Help it along, remove the bones and add the juice of one more lemon to the dish. I served it with couscous the first day and rice the second day.

bones removed.jpg

It wasn’t boring and it didn’t make us sick!


N.B. there are far too many thoughtless, incompetent, ignorant and quite frankly rude people in my life – conveniently they are often to be found in one place …. avoid the place, avoid the people and if that isn’t a lesson for life, I am not sure what is.


7 responses to “Slow-cooked chicken and celeriac

  1. That looks delicious!!! I am going to give the recipe a try today. I raised chickens when I was young and had to kill them every year. I often say that anyone that eats meat should understand what they are really doing… and the best way is to raise an animal from baby to adult, kill it, prepare it and then eat it. I raised a beef from calf to adult… bottle fed it… etc… and while I was attached it was me that had to take it off to be “butchered”… I later ate it… yes I admit that it kind of sucked having to eat all of my pets… but I sure didn’t waste any of the meat and didn’t take what I was doing for granite… but ate with “thanksgiving”. We are often too far removed from the world we live in.

    • Hope you enjoy it Adam. I completely agree with you about people understanding what meat is and where it comes from. Wow …. eating your pets (that did make me laugh – sorry) … that is intense, but actually children and adults should know where their food comes from – maybe they would not waste so much meat if they did. 🙂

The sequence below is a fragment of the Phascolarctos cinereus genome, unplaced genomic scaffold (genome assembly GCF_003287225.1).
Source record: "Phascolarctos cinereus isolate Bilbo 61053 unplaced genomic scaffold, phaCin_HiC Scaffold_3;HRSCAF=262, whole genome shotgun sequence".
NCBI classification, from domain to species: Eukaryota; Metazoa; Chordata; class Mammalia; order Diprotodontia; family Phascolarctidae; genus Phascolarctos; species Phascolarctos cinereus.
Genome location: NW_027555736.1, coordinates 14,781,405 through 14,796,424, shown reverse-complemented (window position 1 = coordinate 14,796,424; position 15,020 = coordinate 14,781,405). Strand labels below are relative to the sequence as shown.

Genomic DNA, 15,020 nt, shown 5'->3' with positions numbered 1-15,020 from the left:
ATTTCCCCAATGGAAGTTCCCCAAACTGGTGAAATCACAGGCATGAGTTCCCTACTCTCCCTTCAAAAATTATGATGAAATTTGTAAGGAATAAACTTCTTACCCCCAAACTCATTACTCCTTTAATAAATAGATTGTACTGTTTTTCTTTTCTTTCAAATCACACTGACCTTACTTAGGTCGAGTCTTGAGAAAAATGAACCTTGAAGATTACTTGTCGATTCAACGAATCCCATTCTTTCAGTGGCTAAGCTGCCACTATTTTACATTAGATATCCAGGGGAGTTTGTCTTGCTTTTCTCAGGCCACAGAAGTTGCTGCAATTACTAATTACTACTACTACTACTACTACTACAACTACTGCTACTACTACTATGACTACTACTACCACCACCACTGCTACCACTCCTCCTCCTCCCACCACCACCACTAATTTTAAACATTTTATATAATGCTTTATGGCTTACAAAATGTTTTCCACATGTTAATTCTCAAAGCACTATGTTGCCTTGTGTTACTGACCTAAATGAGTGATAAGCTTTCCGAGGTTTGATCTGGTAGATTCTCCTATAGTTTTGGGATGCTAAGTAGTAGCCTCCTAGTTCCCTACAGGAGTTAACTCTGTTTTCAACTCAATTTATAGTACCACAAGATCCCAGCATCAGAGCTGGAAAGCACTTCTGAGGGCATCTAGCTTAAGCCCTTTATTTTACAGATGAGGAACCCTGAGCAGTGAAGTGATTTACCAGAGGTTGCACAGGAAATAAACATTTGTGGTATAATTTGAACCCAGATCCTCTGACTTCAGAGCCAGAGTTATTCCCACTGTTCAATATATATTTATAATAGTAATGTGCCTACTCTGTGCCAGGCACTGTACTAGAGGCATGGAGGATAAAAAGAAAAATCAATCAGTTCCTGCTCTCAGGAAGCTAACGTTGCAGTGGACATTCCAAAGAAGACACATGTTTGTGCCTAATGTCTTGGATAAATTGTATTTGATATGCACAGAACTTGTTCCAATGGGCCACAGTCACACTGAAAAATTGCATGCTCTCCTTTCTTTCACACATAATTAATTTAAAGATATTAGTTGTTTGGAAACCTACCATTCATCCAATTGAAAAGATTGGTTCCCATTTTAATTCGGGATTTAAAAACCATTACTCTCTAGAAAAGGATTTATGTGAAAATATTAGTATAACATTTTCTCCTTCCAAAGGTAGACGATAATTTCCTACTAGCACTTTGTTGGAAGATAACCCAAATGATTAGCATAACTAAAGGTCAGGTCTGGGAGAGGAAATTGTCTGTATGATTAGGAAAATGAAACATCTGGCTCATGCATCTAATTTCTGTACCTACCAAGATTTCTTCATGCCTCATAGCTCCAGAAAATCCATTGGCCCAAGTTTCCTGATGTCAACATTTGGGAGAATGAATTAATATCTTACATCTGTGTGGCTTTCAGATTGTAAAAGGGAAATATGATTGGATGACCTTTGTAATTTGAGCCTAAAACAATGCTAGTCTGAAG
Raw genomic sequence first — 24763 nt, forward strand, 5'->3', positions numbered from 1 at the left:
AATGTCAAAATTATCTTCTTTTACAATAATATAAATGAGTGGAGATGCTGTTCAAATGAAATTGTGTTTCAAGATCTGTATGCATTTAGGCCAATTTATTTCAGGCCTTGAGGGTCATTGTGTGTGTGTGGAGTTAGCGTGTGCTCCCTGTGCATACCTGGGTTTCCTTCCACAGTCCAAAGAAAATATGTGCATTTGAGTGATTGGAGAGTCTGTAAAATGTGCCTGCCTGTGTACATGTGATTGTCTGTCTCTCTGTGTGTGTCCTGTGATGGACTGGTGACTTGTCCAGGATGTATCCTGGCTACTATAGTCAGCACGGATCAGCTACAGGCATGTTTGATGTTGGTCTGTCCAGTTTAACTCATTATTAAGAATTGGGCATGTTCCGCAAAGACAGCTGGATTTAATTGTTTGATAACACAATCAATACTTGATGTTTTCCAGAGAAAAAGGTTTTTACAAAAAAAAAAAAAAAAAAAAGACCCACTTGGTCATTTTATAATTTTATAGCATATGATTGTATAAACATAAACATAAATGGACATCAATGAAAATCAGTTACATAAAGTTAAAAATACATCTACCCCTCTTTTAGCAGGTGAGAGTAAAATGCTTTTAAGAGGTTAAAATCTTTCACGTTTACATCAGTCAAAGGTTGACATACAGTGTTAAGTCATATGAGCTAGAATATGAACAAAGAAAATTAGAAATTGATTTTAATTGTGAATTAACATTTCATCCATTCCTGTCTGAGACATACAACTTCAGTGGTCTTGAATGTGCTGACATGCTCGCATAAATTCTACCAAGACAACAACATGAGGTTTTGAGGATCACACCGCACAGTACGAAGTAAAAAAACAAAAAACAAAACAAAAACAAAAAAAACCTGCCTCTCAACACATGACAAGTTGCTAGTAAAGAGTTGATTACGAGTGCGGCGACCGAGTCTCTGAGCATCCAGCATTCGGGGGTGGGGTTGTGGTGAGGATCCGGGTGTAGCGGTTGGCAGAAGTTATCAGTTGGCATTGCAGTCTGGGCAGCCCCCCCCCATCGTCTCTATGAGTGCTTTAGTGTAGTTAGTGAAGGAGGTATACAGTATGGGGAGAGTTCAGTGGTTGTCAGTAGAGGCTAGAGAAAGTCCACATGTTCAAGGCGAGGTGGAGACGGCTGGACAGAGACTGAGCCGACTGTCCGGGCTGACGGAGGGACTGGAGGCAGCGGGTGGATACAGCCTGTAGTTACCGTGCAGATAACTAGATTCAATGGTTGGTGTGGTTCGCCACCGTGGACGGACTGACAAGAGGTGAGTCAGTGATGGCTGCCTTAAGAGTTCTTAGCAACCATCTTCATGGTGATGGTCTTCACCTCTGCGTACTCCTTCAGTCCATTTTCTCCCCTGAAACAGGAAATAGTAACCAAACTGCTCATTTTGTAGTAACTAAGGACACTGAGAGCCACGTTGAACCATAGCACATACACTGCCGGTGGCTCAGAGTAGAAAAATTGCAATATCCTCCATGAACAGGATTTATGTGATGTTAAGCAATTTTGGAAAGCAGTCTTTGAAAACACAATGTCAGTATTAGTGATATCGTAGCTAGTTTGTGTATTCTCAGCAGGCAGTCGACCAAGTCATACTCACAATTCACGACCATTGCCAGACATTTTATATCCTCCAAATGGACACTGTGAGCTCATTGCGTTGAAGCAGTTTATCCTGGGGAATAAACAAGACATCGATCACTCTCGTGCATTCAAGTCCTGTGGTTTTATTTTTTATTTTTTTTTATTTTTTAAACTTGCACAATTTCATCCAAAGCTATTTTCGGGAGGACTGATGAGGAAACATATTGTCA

2. L. O. V. E. you Claire.
    As a very wise woman once told me a long time ago “most people are just not deep. Not deep thinkers, feelers. They so do not look at the world through eyes like yours and mine”.
    Very frustrating and sad to me but it helps me cope in some small way.
    I’m glad you have “the sight”.

  3. Pingback: Is that Friday I see? | smallholding dreams·

  4. I have to say I find general meat purchasing pretty frustrating. We’re avid carnivores but only on the weekend when we eat organic, free range high welfare and (where possible) locally sourced meat. We’re more or less vegetarian during the week. I can’t imagine how people can justify eating torture meat, it’s a horrible thought. And I agree with you, it’s awful to think of them not even stopping to think that the meat they’re dismissing is there because an animal died for it. This is why we’re rearing our own meat birds this year. I met someone whose whole flock turned out to be male last year (that’s a LOT of coq au vin) so will be keeping this to use should we have the same outcome!

    • Yay for rearing your own meat birds – how fantastic. What breed are you rearing. We used to rear naked necks – massive birds, but sturdy – their legs don’t break if they get older than 10 weeks or so – in fact they live for years and lay reasonably well too. Now I rear and keep dual purpose chickens such as marans and Ixworths – the hens lay reasonably well and the cockerels get to a reasonable size and we kill them at around 6 months or so. At this age I don’t think they need to be slow cooked – although I really like slow-cooking them – they are fine to cook anyway you like. Good luck with your new chicken adventures 🙂